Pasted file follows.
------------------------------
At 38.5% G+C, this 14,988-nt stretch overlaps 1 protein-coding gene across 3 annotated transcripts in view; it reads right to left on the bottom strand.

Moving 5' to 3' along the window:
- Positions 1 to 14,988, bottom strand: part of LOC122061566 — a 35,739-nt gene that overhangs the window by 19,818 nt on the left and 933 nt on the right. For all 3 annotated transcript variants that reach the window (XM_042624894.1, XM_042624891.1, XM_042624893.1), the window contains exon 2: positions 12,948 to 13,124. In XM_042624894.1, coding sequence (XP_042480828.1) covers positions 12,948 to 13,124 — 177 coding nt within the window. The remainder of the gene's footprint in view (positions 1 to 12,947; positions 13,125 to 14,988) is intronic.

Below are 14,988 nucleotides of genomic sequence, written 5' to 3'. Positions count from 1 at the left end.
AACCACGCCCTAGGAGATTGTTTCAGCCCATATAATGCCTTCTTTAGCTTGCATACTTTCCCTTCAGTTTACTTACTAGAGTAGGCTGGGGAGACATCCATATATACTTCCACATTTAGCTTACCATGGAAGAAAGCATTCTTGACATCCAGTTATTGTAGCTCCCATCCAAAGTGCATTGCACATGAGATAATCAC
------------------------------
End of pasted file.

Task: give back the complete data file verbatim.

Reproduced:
At 38.5% G+C, this 14,988-nt stretch overlaps 1 protein-coding gene across 3 annotated transcripts in view; it reads right to left on the bottom strand.

Moving 5' to 3' along the window:
- Positions 1 to 14,988, bottom strand: part of LOC122061566 — a 35,739-nt gene that overhangs the window by 19,818 nt on the left and 933 nt on the right. For all 3 annotated transcript variants that reach the window (XM_042624894.1, XM_042624891.1, XM_042624893.1), the window contains exon 2: positions 12,948 to 13,124. In XM_042624894.1, coding sequence (XP_042480828.1) covers positions 12,948 to 13,124 — 177 coding nt within the window. The remainder of the gene's footprint in view (positions 1 to 12,947; positions 13,125 to 14,988) is intronic.

Below are 14,988 nucleotides of genomic sequence, written 5' to 3'. Positions count from 1 at the left end.
AACCACGCCCTAGGAGATTGTTTCAGCCCATATAATGCCTTCTTTAGCTTGCATACTTTCCCTTCAGTTTACTTACTAGAGTAGGCTGGGGAGACATCCATATATACTTCCACATTTAGCTTACCATGGAAGAAAGCATTCTTGACATCCAGTTATTGTAGCTCCCATCCAAAGTGCATTGCACATGAGATAATCAC